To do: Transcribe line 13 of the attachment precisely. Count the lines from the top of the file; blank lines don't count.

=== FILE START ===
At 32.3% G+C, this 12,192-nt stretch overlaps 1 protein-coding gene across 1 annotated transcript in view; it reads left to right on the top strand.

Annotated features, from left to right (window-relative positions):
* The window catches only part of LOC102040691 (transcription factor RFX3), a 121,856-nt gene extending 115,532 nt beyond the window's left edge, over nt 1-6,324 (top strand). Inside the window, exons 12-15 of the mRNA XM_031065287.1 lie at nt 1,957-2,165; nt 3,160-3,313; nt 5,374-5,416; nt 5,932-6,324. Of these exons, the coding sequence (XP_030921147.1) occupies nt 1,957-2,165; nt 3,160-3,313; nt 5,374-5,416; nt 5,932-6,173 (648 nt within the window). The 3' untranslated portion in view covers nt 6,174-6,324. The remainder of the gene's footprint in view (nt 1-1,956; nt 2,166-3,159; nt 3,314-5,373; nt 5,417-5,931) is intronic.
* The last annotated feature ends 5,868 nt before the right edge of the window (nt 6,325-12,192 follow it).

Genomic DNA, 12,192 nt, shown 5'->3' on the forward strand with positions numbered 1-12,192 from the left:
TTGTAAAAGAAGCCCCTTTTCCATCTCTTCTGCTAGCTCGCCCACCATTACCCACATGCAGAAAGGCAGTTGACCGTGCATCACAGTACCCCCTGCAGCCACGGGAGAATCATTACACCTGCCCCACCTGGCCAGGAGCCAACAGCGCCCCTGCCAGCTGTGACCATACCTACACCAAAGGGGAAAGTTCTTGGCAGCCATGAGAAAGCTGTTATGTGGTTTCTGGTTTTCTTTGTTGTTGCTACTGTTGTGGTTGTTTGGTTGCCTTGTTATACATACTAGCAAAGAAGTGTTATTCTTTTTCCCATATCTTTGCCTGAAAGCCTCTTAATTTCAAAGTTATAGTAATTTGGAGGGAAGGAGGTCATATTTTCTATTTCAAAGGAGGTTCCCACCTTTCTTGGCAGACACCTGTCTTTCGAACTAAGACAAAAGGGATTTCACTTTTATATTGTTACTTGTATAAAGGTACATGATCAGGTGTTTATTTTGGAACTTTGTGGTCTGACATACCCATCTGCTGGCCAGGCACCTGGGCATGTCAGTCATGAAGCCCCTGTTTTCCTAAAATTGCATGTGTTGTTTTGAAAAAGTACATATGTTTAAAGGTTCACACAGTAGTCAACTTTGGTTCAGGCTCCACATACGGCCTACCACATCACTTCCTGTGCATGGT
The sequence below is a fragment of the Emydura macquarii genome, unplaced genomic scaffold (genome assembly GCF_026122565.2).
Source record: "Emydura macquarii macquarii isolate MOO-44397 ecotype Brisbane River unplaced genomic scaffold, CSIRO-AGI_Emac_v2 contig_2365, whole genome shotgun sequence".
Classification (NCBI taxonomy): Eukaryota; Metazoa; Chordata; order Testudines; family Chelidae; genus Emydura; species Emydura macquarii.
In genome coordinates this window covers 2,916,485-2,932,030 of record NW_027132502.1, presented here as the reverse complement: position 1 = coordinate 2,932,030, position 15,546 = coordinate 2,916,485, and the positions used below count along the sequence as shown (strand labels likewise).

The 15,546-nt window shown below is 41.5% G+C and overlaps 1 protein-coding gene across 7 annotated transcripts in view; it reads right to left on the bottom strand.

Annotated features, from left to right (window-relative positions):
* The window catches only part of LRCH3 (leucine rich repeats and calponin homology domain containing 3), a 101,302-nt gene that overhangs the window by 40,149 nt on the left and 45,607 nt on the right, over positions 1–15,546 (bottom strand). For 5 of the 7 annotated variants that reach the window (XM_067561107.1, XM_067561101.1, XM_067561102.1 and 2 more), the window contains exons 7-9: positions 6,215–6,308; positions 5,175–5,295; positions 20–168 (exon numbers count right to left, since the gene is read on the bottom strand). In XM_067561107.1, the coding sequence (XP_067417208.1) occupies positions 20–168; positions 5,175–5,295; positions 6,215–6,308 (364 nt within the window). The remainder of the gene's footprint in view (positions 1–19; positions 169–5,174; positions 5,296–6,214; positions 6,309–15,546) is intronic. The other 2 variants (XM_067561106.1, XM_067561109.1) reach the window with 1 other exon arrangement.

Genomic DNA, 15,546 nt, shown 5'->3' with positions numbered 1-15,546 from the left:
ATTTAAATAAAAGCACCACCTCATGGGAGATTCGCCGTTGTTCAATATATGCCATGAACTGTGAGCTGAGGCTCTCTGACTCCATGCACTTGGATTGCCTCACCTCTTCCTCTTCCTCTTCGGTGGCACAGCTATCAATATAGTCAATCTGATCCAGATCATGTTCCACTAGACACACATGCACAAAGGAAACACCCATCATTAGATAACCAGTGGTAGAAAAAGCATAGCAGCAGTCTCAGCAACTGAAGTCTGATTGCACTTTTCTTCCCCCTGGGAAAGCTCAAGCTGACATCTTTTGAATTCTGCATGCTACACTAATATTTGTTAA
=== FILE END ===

* The window catches only part of LRCH3 (leucine rich repeats and calponin homology domain containing 3), a 101,302-nt gene that overhangs the window by 40,149 nt on the left and 45,607 nt on the right, over positions 1–15,546 (bottom strand). For 5 of the 7 annotated variants that reach the window (XM_067561107.1, XM_067561101.1, XM_067561102.1 and 2 more), the window contains exons 7-9: positions 6,215–6,308; positions 5,175–5,295; positions 20–168 (exon numbers count right to left, since the gene is read on the bottom strand). In XM_067561107.1, the coding sequence (XP_067417208.1) occupies positions 20–168; positions 5,175–5,295; positions 6,215–6,308 (364 nt within the window). The remainder of the gene's footprint in view (positions 1–19; positions 169–5,174; positions 5,296–6,214; positions 6,309–15,546) is intronic. The other 2 variants (XM_067561106.1, XM_067561109.1) reach the window with 1 other exon arrangement.